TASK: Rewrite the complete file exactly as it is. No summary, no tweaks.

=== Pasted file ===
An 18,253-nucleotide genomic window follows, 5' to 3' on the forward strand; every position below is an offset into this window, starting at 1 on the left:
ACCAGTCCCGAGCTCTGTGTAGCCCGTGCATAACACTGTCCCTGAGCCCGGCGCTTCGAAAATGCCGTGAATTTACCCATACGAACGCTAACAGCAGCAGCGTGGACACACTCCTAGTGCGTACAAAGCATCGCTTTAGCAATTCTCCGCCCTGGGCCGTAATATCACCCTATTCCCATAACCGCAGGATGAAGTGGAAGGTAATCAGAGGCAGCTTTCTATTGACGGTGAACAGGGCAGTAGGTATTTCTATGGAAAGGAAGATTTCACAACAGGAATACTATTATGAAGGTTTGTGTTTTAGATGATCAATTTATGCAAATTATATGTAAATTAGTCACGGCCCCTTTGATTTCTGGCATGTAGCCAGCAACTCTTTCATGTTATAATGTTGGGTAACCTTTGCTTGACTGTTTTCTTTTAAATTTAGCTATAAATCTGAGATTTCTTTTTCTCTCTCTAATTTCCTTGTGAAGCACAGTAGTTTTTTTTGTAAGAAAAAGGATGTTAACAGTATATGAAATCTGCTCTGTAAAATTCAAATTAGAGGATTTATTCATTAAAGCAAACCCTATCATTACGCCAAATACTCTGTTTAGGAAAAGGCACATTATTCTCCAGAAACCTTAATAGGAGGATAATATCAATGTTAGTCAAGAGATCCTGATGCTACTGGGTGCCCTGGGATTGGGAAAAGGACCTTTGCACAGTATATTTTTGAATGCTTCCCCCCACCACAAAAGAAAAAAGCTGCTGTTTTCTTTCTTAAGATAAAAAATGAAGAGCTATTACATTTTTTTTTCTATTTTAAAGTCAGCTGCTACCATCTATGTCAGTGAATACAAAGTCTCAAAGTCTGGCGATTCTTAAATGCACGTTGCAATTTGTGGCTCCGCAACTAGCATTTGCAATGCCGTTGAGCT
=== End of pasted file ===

An 18,253-nucleotide genomic window follows, 5' to 3' on the forward strand; every position below is an offset into this window, starting at 1 on the left:
ACCAGTCCCGAGCTCTGTGTAGCCCGTGCATAACACTGTCCCTGAGCCCGGCGCTTCGAAAATGCCGTGAATTTACCCATACGAACGCTAACAGCAGCAGCGTGGACACACTCCTAGTGCGTACAAAGCATCGCTTTAGCAATTCTCCGCCCTGGGCCGTAATATCACCCTATTCCCATAACCGCAGGATGAAGTGGAAGGTAATCAGAGGCAGCTTTCTATTGACGGTGAACAGGGCAGTAGGTATTTCTATGGAAAGGAAGATTTCACAACAGGAATACTATTATGAAGGTTTGTGTTTTAGATGATCAATTTATGCAAATTATATGTAAATTAGTCACGGCCCCTTTGATTTCTGGCATGTAGCCAGCAACTCTTTCATGTTATAATGTTGGGTAACCTTTGCTTGACTGTTTTCTTTTAAATTTAGCTATAAATCTGAGATTTCTTTTTCTCTCTCTAATTTCCTTGTGAAGCACAGTAGTTTTTTTTGTAAGAAAAAGGATGTTAACAGTATATGAAATCTGCTCTGTAAAATTCAAATTAGAGGATTTATTCATTAAAGCAAACCCTATCATTACGCCAAATACTCTGTTTAGGAAAAGGCACATTATTCTCCAGAAACCTTAATAGGAGGATAATATCAATGTTAGTCAAGAGATCCTGATGCTACTGGGTGCCCTGGGATTGGGAAAAGGACCTTTGCACAGTATATTTTTGAATGCTTCCCCCCACCACAAAAGAAAAAAGCTGCTGTTTTCTTTCTTAAGATAAAAAATGAAGAGCTATTACATTTTTTTTTCTATTTTAAAGTCAGCTGCTACCATCTATGTCAGTGAATACAAAGTCTCAAAGTCTGGCGATTCTTAAATGCACGTTGCAATTTGTGGCTCCGCAACTAGCATTTGCAATGCCGTTGAGCT